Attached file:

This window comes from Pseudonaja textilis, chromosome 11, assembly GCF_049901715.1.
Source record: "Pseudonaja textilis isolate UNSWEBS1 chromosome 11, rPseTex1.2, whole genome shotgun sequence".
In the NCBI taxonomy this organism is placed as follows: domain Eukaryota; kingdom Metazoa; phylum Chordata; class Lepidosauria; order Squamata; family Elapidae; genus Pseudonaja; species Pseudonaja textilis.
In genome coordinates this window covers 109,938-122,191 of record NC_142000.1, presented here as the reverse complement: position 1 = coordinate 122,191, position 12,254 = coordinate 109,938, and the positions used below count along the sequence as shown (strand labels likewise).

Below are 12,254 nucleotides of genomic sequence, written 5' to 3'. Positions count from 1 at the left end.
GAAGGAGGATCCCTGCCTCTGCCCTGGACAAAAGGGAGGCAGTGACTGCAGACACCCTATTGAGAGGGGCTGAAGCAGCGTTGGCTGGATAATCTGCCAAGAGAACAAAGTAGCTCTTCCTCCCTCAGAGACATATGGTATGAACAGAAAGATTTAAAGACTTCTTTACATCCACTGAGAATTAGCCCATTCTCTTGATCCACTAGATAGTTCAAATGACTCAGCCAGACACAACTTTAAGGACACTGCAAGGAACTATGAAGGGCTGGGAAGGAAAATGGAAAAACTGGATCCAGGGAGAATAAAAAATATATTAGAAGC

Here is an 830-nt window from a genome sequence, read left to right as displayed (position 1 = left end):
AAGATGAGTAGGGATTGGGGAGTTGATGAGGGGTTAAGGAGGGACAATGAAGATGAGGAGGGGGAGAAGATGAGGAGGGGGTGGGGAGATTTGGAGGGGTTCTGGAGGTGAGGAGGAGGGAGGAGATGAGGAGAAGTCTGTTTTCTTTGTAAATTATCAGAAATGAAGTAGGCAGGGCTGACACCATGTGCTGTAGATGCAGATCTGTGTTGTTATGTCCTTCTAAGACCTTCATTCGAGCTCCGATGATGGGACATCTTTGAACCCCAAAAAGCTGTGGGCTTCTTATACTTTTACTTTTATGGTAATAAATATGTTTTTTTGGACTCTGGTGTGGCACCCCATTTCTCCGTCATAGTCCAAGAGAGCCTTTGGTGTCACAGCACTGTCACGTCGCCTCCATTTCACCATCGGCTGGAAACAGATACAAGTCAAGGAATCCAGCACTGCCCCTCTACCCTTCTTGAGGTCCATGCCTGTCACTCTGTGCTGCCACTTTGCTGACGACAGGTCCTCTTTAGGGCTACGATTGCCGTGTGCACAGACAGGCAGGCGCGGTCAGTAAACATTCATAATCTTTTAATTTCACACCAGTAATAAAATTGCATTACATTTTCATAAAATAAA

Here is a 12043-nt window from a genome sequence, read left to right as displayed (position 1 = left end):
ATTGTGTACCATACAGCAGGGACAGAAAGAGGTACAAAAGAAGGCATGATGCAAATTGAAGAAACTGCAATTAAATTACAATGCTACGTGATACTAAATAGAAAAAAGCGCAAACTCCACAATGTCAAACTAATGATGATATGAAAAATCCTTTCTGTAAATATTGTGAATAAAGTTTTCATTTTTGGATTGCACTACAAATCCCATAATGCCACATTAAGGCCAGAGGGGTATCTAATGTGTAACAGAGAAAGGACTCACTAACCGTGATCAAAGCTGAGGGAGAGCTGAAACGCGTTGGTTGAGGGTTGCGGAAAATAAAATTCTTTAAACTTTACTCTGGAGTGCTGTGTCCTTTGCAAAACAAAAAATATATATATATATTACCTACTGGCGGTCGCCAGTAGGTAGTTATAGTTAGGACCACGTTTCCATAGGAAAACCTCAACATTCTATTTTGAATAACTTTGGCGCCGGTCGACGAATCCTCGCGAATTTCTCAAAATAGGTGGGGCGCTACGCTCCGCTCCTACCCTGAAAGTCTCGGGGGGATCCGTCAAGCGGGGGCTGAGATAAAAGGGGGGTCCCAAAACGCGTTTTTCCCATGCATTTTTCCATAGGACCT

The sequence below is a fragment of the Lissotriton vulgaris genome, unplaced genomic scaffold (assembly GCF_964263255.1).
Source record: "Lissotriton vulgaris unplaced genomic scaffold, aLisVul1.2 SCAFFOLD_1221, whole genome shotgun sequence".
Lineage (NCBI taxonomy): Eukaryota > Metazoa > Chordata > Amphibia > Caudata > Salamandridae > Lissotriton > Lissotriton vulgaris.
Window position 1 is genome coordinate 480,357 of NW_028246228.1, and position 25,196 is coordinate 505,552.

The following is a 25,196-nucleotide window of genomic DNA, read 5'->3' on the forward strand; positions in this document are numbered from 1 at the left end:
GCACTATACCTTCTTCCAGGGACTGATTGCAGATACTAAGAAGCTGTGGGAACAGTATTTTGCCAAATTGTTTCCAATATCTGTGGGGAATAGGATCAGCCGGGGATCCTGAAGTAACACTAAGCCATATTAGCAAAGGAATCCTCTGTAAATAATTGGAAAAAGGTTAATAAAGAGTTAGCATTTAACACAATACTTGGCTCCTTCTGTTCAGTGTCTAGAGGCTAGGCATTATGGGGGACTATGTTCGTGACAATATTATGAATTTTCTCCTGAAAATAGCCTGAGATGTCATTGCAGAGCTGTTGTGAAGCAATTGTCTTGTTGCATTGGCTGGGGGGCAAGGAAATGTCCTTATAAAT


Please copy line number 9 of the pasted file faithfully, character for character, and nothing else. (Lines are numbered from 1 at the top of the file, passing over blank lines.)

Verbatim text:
Here is a 12043-nt window from a genome sequence, read left to right as displayed (position 1 = left end):